For each interview, Spady chose and contacted subjects. Then Jackson joined him, often taking candid shots during the interview as well as portraits of the subject. If the subject was a performer, Jackson would often attend a performance to take shots of them exercising their craft. His online gallery displays many of these photographs, and visitors will see plenty of familiar faces as well as plenty of people that they do not recognize.
Explaining their shared philosophy toward the work, Jackson says, “It was always our intent to elevate the stories and history of those being excised from our common history. To do the latter, we knew we had to tell – in words and photographs – the stories of the culture, the well-known and little-known. Thus, alongside the images and interviews of Eartha Kitt, Nina Simone, Dizzy Gillespie, and Pulitzer Prize winner Charles Fuller, are the narratives of Walter Dean Myers, Professor Darlene Clarke Hine, and North Philadelphia bookstore owner Ms. Hilda Bryan.”
Indeed, the pair interviewed and photographed countless prominent African American figures, including many who were culturally and historically significant but not well known. Jackson had developed a preference for portrait photography early in his career: “I have always photographed those around me as generally, people – and their actions – were far more interesting than empty barns, flowers, hallways,” and the like, he says. This preference aided his partnership with Spady, as the written word and photographs together captured the subjects’ personalities and ways of carrying themselves.
“Part of what was so powerful about Leandre’s work and their work together was it was about capturing people in their everyday environment,” says Samir Meghelli, C’04, a mentee of Spady’s who frequently worked with both men. Of their work with prominent figures, Meghelli continues, “I think that was a really key part of the work of both Leandre and James, was humanizing these figures that people often thought of as stars, but to understand them as rooted in a particular context in a particular community or set of communities, in a particular history. I think both Leandre and James’ work did that incredibly well. And since they had worked together for so many years, there obviously was a common understanding of the approach and the desired outcomes.”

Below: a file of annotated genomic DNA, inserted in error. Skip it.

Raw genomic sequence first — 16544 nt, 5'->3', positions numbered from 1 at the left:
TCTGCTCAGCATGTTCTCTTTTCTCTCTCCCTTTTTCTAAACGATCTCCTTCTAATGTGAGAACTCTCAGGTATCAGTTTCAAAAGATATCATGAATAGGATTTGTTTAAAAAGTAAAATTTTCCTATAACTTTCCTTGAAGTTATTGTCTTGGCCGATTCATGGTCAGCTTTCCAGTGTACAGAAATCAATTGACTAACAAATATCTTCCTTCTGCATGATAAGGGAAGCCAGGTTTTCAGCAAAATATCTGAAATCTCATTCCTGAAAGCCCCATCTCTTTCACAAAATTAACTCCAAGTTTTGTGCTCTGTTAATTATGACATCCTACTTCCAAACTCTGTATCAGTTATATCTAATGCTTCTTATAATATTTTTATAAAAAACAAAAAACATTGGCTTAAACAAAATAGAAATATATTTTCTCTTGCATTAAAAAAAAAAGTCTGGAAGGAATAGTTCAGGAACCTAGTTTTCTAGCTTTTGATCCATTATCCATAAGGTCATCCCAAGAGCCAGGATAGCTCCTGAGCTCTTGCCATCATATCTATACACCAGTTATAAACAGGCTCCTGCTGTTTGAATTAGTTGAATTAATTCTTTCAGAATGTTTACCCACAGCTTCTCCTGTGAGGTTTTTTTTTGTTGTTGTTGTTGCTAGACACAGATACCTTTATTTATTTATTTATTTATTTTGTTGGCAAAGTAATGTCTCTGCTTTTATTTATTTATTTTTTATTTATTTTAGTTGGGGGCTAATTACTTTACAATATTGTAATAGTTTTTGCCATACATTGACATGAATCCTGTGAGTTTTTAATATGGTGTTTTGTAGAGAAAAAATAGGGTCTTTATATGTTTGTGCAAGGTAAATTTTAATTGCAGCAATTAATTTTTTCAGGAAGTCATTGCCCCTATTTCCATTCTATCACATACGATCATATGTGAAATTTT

Spady also converted Jackson to his own views on hip-hop music, convincing him that it was an art form to be taken seriously. Jackson photographed many hip-hop legends, including Public Enemy, DMX, and Wu-Tang Clan, so his favorite experience from this time may come as a surprise: “My favorite rapper – despite his other career – was Shaquille O’Neal," Jackson says. “He released his debut rap album, Shaq Diesel, in 1993. Despite some critical noise, the album was a success and reached No. 25 on Billboard, becoming platinum in 1994.” (Spady’s interview with Shaq accompanied by Jackson’s photographs is featured in the second volume of Street Conscious Rap and also appeared in the Observer.)
More stories to tell
The Jackson acquisition arrives in tandem with Spady’s archive, which was recently donated by the historian’s family. Once catalogued, both collections will be made available for academic research and showcased together in exhibits and events, allowing viewers to gain further context and insight into each by seeing the ways in which they work together.
"Those connections are deeply intertwined,” says Meghelli.
Another mentee of Spady’s, the Rev. Charles (Chaz) Lattimore Howard, C’00, Penn’s University Chaplain and Vice President for Social Equity & Community, says of Jackson and Spady, “They were a dynamic duo.” Howard is thrilled that Penn will “preserve the legacy of two … I don’t think it’s too strong to say two geniuses.”
Hill is ready to dig into both of these collections and explore the best ways to exhibit them together.
"Jackson and Spady weave together significant elements about their subjects through words and images. Their collaboration is a compelling form of storytelling that allows audiences to engage and discover intriguing details about Black intellectuals and cultural producers,” she says. “The rich content within these two collections performs together in perfect harmony to develop an exhibition full of energy, and excitement that features highlights from Black culture."